This is not a new problem. Gabe Camacho, an AFSC staff person in Boston, called for defeating the comprehensive immigration bill of the Obama era. “We must fight to defeat mandatory E-Verify, new Bracero programs, border militarization, and every other anti-immigrant bill at the state and local level,” he urged. “In the final analysis, the ‘movement’ must be led from outside of Washington, D.C.”

Camacho and the AFSC proposed an alternative at the time, called A New Path. It outlined a radical proposal for immigration reform that included full legalization, a community-based system for migration and reuniting families, labor and political rights for migrants, and a rejection of U.S. policies abroad that cause displacement. The Frente Indigena de Organizaciones Binacionales, an organization of indigenous Mexican migrants and their hometowns, proposed a set of similar rights. Migrants should have the right to equality wherever they go, the group argued, and at the same time the right to not migrate to an economic and political future in indigenous communities that would end displacement and forced migration.

The defeat of the Farm Workforce Modernization Act creates a moment in which alternatives like these can be debated. “Now we can envision what a real reform would be, one that’s not tied to labor visas, militarizing the border, or detentions and deportations,” Franks argues.

The bill’s opponents, ranging from the Alianza de Mujeres Activas y Solidarias (ALMAS) in Sonoma County and the Mississippi Immigrants Rights Alliance, to the Farmworkers Association of Florida and the Food Chain Workers Alliance, organized a National Day of Action in August.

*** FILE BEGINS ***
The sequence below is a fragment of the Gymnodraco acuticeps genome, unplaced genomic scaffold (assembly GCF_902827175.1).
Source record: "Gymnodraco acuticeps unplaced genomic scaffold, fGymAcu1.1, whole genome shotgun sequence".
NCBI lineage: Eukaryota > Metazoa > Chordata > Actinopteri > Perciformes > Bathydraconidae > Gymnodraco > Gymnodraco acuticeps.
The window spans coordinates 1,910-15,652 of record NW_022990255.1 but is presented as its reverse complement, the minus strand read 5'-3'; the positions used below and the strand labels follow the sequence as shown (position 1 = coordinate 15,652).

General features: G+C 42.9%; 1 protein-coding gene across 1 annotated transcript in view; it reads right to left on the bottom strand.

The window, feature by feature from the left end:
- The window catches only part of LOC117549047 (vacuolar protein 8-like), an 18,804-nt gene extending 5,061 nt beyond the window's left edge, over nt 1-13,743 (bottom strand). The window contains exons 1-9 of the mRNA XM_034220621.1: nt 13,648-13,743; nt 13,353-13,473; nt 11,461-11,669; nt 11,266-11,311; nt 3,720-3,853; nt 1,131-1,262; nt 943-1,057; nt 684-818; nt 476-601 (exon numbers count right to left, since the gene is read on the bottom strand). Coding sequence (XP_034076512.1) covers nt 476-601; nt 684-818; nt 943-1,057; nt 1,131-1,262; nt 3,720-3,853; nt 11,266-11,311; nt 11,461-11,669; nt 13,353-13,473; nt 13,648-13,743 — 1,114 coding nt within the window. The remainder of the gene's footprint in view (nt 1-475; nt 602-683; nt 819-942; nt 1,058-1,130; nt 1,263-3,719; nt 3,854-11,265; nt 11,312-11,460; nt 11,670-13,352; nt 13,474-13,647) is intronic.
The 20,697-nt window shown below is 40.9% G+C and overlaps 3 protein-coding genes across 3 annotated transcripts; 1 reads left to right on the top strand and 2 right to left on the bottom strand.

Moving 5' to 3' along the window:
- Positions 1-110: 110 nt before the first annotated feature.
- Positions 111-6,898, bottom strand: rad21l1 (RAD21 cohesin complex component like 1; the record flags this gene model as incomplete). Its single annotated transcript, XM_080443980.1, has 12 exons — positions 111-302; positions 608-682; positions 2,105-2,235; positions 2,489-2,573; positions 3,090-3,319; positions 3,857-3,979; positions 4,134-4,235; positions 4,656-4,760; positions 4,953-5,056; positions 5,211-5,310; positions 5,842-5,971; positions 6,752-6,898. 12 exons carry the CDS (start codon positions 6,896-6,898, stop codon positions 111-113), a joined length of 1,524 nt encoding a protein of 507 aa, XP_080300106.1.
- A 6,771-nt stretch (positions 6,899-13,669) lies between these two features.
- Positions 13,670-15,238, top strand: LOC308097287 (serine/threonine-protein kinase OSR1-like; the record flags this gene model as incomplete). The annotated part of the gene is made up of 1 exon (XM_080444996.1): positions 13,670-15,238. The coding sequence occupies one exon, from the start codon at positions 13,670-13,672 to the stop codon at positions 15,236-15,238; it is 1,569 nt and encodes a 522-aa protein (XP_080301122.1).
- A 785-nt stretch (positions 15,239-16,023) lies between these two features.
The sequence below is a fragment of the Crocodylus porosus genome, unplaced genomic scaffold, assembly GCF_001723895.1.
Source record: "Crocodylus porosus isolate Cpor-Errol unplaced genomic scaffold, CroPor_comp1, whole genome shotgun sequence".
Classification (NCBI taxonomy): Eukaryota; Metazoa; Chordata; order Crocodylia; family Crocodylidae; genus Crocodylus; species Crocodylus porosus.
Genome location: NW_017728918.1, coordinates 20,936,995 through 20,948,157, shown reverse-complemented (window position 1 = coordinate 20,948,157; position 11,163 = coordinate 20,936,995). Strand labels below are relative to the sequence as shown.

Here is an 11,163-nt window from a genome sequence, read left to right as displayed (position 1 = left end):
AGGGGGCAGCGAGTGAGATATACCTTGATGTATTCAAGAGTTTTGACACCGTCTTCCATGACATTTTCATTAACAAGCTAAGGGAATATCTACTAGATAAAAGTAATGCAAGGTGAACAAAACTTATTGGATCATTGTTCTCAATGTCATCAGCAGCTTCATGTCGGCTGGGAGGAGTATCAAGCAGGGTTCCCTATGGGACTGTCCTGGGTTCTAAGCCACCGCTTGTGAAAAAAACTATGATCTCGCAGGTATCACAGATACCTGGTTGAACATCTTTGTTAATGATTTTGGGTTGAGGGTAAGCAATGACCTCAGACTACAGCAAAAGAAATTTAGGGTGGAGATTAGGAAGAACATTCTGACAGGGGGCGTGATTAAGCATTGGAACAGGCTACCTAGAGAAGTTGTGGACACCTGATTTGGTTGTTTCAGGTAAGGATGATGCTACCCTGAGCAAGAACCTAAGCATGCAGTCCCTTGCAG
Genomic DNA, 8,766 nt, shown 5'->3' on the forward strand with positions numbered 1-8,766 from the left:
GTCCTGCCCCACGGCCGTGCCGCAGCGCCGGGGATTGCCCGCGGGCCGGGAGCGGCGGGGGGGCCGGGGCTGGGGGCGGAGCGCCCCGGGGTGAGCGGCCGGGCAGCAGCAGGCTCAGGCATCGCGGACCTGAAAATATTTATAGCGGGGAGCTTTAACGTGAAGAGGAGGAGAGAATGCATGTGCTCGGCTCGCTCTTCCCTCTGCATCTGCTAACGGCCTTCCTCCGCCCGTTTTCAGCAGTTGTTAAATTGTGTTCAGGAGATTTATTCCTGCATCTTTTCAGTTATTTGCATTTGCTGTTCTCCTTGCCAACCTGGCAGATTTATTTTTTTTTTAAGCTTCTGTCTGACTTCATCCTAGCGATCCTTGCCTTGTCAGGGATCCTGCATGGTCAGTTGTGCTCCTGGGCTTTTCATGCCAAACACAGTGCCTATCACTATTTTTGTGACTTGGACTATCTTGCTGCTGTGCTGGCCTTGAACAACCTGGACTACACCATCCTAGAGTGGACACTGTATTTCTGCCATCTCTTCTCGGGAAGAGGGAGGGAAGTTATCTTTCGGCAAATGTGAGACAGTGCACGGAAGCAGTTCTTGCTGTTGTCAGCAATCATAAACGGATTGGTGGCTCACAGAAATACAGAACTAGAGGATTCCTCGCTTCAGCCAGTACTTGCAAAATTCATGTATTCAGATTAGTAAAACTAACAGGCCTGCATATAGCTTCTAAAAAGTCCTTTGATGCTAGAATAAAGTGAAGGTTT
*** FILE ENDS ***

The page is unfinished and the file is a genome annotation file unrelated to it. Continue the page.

The Dignity Campaign proposed an immediate alternative: “Eliminate the H-2A program and allow people who want to work in the United States to apply for resident status, with no employment conditions or recruitment by growers,” it urged. “Change the registry date (as HR 8433 does partially), to allow every undocumented person living in the U.S. to apply for permanent residence. Eliminate E-Verify and the prohibition on work for undocumented people, and enforce the labor and human rights of all immigrants.”

In fact, other bills were introduced into the last Congress that would have created broader legalization programs without the tradeoffs. During the pandemic lockdown, California Senator Alex Padilla proposed a legalization program for the essential workers who provided the goods and services that enabled life to continue. In the House, California Representative Zoe Lofgren (also an author of the FWMA) introduced HR 8433 to change the “registry” date. Currently, an undocumented person who has been in the country since 1972 can petition to normalize their immigration status. By advancing that date to seven years after its adoption, the bill would have made it possible for millions of people without papers to get legal status quickly. Organizations like ALMAS and the Coalition for Humane Immigrant Rights of Los Angeles brought delegations of migrants to Washington, D.C., to advocate for it.

Organizing is the answer

Last year, growers were certified to bring in 370,000 H-2A workers-over 13 percent of the U.S. farm workforce, a number that has doubled in just five years, and tripled in eight.

At the same time, deportations of migrants, who are almost all workers, has increased from 21,046 per year under Ronald Reagan and 33,332 under George H.W. Bush to 383,307 under Barack Obama and 275,725 under Donald Trump. In 1992, fewer than 10,000 H-2A visas were issued. That number tripled by 2005, and under Presidents Obama, Trump, and Biden, it mushroomed. H-2A certifications will soon rival the 450,000 workers recruited in 1954 at the height of the notorious bracero program. That year, the United States deported over a million migrants in “Operation Wetback.”